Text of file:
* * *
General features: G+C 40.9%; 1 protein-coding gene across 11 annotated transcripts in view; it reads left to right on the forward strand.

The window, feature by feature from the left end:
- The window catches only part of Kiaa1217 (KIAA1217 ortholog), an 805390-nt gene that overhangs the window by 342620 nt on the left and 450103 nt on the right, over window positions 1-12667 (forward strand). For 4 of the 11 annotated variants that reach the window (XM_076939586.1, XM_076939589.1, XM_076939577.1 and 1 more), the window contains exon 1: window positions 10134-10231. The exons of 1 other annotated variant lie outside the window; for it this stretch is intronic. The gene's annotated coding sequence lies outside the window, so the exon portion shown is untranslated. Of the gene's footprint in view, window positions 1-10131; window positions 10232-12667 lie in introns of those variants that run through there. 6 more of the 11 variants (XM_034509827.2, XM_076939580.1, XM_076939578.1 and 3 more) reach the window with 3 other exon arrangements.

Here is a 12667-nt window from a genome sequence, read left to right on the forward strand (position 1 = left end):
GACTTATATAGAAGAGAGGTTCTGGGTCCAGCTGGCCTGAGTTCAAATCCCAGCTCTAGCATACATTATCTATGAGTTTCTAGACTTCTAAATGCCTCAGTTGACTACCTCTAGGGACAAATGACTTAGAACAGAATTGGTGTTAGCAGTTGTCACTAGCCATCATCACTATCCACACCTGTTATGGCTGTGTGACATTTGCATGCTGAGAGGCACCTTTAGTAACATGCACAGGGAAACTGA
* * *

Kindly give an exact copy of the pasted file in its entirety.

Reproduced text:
General features: G+C 40.9%; 1 protein-coding gene across 11 annotated transcripts in view; it reads left to right on the forward strand.

The window, feature by feature from the left end:
- The window catches only part of Kiaa1217 (KIAA1217 ortholog), an 805390-nt gene that overhangs the window by 342620 nt on the left and 450103 nt on the right, over window positions 1-12667 (forward strand). For 4 of the 11 annotated variants that reach the window (XM_076939586.1, XM_076939589.1, XM_076939577.1 and 1 more), the window contains exon 1: window positions 10134-10231. The exons of 1 other annotated variant lie outside the window; for it this stretch is intronic. The gene's annotated coding sequence lies outside the window, so the exon portion shown is untranslated. Of the gene's footprint in view, window positions 1-10131; window positions 10232-12667 lie in introns of those variants that run through there. 6 more of the 11 variants (XM_034509827.2, XM_076939580.1, XM_076939578.1 and 3 more) reach the window with 3 other exon arrangements.

Here is a 12667-nt window from a genome sequence, read left to right on the forward strand (position 1 = left end):
GACTTATATAGAAGAGAGGTTCTGGGTCCAGCTGGCCTGAGTTCAAATCCCAGCTCTAGCATACATTATCTATGAGTTTCTAGACTTCTAAATGCCTCAGTTGACTACCTCTAGGGACAAATGACTTAGAACAGAATTGGTGTTAGCAGTTGTCACTAGCCATCATCACTATCCACACCTGTTATGGCTGTGTGACATTTGCATGCTGAGAGGCACCTTTAGTAACATGCACAGGGAAACTGA